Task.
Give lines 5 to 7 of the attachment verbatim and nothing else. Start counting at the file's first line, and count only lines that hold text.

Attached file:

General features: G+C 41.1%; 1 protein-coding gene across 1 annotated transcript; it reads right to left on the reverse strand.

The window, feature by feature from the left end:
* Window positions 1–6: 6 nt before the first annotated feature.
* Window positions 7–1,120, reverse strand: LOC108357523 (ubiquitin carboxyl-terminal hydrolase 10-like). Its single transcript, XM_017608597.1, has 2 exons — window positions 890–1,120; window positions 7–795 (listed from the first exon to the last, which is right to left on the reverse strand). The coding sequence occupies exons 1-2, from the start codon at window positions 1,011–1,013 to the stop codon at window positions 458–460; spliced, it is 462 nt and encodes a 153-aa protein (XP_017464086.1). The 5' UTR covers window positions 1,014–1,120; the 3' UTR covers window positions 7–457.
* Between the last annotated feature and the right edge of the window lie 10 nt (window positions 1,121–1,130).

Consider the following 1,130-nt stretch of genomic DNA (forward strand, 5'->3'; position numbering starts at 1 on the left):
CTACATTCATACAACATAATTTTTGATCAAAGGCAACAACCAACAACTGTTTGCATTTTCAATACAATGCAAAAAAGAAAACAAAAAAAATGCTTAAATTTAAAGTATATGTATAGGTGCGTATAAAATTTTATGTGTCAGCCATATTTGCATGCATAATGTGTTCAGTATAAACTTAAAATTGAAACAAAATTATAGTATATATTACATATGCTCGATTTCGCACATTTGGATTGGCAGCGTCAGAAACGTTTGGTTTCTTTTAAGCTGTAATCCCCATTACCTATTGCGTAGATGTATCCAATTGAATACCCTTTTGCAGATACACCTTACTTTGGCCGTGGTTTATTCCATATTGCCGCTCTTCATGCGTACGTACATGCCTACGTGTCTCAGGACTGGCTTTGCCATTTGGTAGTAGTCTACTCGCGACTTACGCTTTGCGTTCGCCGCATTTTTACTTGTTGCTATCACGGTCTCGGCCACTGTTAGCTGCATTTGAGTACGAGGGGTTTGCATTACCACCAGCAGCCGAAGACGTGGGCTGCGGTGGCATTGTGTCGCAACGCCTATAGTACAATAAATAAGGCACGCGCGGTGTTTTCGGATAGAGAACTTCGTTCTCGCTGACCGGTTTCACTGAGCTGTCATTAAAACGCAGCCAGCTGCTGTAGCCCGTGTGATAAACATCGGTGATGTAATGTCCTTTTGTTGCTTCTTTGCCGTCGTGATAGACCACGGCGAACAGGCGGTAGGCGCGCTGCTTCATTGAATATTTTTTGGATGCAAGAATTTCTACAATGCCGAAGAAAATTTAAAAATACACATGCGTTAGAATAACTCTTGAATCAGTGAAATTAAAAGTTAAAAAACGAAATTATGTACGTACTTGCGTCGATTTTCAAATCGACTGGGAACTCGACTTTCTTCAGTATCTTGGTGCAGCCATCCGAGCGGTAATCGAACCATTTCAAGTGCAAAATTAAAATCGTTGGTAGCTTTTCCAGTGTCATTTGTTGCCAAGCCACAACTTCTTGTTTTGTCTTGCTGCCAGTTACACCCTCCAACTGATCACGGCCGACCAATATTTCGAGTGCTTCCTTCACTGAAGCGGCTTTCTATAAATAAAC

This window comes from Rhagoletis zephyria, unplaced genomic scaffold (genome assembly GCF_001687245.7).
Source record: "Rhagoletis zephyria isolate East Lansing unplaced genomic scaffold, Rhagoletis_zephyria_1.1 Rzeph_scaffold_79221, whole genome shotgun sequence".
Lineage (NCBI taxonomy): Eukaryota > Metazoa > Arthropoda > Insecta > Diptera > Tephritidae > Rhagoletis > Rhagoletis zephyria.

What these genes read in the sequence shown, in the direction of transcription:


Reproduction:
* Between the last annotated feature and the right edge of the window lie 10 nt (window positions 1,121–1,130).

Consider the following 1,130-nt stretch of genomic DNA (forward strand, 5'->3'; position numbering starts at 1 on the left):
CTACATTCATACAACATAATTTTTGATCAAAGGCAACAACCAACAACTGTTTGCATTTTCAATACAATGCAAAAAAGAAAACAAAAAAAATGCTTAAATTTAAAGTATATGTATAGGTGCGTATAAAATTTTATGTGTCAGCCATATTTGCATGCATAATGTGTTCAGTATAAACTTAAAATTGAAACAAAATTATAGTATATATTACATATGCTCGATTTCGCACATTTGGATTGGCAGCGTCAGAAACGTTTGGTTTCTTTTAAGCTGTAATCCCCATTACCTATTGCGTAGATGTATCCAATTGAATACCCTTTTGCAGATACACCTTACTTTGGCCGTGGTTTATTCCATATTGCCGCTCTTCATGCGTACGTACATGCCTACGTGTCTCAGGACTGGCTTTGCCATTTGGTAGTAGTCTACTCGCGACTTACGCTTTGCGTTCGCCGCATTTTTACTTGTTGCTATCACGGTCTCGGCCACTGTTAGCTGCATTTGAGTACGAGGGGTTTGCATTACCACCAGCAGCCGAAGACGTGGGCTGCGGTGGCATTGTGTCGCAACGCCTATAGTACAATAAATAAGGCACGCGCGGTGTTTTCGGATAGAGAACTTCGTTCTCGCTGACCGGTTTCACTGAGCTGTCATTAAAACGCAGCCAGCTGCTGTAGCCCGTGTGATAAACATCGGTGATGTAATGTCCTTTTGTTGCTTCTTTGCCGTCGTGATAGACCACGGCGAACAGGCGGTAGGCGCGCTGCTTCATTGAATATTTTTTGGATGCAAGAATTTCTACAATGCCGAAGAAAATTTAAAAATACACATGCGTTAGAATAACTCTTGAATCAGTGAAATTAAAAGTTAAAAAACGAAATTATGTACGTACTTGCGTCGATTTTCAAATCGACTGGGAACTCGACTTTCTTCAGTATCTTGGTGCAGCCATCCGAGCGGTAATCGAACCATTTCAAGTGCAAAATTAAAATCGTTGGTAGCTTTTCCAGTGTCATTTGTTGCCAAGCCACAACTTCTTGTTTTGTCTTGCTGCCAGTTACACCCTCCAACTGATCACGGCCGACCAATATTTCGAGTGCTTCCTTCACTGAAGCGGCTTTCTATAAATAAAC